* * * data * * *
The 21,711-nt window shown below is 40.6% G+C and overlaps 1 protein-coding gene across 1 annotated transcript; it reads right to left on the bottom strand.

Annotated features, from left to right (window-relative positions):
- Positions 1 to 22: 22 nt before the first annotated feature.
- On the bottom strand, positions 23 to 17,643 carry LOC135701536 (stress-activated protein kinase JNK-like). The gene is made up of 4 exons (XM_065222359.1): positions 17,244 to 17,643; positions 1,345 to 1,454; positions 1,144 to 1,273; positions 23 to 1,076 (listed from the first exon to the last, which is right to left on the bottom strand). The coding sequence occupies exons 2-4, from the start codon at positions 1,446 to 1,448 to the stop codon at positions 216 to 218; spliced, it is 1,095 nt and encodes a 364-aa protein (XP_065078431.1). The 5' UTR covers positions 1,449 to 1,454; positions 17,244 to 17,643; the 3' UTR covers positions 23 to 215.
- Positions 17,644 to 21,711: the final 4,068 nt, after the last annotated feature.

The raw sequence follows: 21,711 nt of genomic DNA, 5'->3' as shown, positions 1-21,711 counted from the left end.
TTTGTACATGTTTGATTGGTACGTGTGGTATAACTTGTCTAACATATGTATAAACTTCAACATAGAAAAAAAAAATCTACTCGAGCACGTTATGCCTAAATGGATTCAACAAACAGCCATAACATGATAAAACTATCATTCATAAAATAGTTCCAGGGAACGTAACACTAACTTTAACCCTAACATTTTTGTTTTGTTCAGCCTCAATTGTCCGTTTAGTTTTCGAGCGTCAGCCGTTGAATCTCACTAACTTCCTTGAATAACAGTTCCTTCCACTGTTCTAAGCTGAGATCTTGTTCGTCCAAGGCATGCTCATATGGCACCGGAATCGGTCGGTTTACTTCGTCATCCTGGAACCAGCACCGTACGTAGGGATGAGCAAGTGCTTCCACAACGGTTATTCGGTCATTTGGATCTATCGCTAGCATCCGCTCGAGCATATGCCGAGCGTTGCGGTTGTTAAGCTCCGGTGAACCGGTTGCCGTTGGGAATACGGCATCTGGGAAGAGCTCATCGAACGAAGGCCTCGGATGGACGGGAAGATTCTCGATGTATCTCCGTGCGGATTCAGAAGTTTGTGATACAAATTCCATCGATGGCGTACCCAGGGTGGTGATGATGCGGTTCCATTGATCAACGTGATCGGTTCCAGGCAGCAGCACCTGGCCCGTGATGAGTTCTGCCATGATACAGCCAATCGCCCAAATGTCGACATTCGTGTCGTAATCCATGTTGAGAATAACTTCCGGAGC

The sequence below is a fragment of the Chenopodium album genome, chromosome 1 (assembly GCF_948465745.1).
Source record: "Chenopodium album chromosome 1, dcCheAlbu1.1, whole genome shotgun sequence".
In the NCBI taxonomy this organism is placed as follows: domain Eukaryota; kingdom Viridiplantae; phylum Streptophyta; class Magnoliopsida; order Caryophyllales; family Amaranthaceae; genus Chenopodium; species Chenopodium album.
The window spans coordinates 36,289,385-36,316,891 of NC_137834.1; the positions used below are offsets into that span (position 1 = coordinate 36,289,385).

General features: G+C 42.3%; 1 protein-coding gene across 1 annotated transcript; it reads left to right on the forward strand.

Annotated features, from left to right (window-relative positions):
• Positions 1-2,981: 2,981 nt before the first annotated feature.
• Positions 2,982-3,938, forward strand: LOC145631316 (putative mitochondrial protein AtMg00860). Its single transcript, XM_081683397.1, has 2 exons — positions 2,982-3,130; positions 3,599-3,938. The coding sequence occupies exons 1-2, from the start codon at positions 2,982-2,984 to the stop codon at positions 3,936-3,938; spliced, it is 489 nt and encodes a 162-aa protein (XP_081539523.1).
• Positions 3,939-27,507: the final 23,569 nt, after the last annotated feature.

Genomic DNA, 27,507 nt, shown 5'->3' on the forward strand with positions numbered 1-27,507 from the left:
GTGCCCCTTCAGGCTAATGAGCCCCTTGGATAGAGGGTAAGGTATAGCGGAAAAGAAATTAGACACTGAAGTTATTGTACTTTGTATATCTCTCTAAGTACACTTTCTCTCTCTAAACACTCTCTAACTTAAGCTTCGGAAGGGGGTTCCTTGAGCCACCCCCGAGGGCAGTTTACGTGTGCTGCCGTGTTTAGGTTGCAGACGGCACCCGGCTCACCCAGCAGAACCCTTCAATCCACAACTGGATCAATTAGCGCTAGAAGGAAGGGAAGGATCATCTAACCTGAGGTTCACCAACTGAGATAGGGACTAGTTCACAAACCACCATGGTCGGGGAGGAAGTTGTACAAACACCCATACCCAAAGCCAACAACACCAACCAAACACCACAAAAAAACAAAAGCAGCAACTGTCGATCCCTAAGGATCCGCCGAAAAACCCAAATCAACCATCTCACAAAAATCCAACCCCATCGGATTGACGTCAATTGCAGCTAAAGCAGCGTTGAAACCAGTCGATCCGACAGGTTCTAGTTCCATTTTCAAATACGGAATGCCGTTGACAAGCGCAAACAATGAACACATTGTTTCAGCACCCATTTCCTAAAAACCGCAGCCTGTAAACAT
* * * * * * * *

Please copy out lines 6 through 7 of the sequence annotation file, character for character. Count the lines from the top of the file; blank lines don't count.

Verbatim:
The raw sequence follows: 21,711 nt of genomic DNA, 5'->3' as shown, positions 1-21,711 counted from the left end.
TTTGTACATGTTTGATTGGTACGTGTGGTATAACTTGTCTAACATATGTATAAACTTCAACATAGAAAAAAAAAATCTACTCGAGCACGTTATGCCTAAATGGATTCAACAAACAGCCATAACATGATAAAACTATCATTCATAAAATAGTTCCAGGGAACGTAACACTAACTTTAACCCTAACATTTTTGTTTTGTTCAGCCTCAATTGTCCGTTTAGTTTTCGAGCGTCAGCCGTTGAATCTCACTAACTTCCTTGAATAACAGTTCCTTCCACTGTTCTAAGCTGAGATCTTGTTCGTCCAAGGCATGCTCATATGGCACCGGAATCGGTCGGTTTACTTCGTCATCCTGGAACCAGCACCGTACGTAGGGATGAGCAAGTGCTTCCACAACGGTTATTCGGTCATTTGGATCTATCGCTAGCATCCGCTCGAGCATATGCCGAGCGTTGCGGTTGTTAAGCTCCGGTGAACCGGTTGCCGTTGGGAATACGGCATCTGGGAAGAGCTCATCGAACGAAGGCCTCGGATGGACGGGAAGATTCTCGATGTATCTCCGTGCGGATTCAGAAGTTTGTGATACAAATTCCATCGATGGCGTACCCAGGGTGGTGATGATGCGGTTCCATTGATCAACGTGATCGGTTCCAGGCAGCAGCACCTGGCCCGTGATGAGTTCTGCCATGATACAGCCAATCGCCCAAATGTCGACATTCGTGTCGTAATCCATGTTGAGAATAACTTCCGGAGC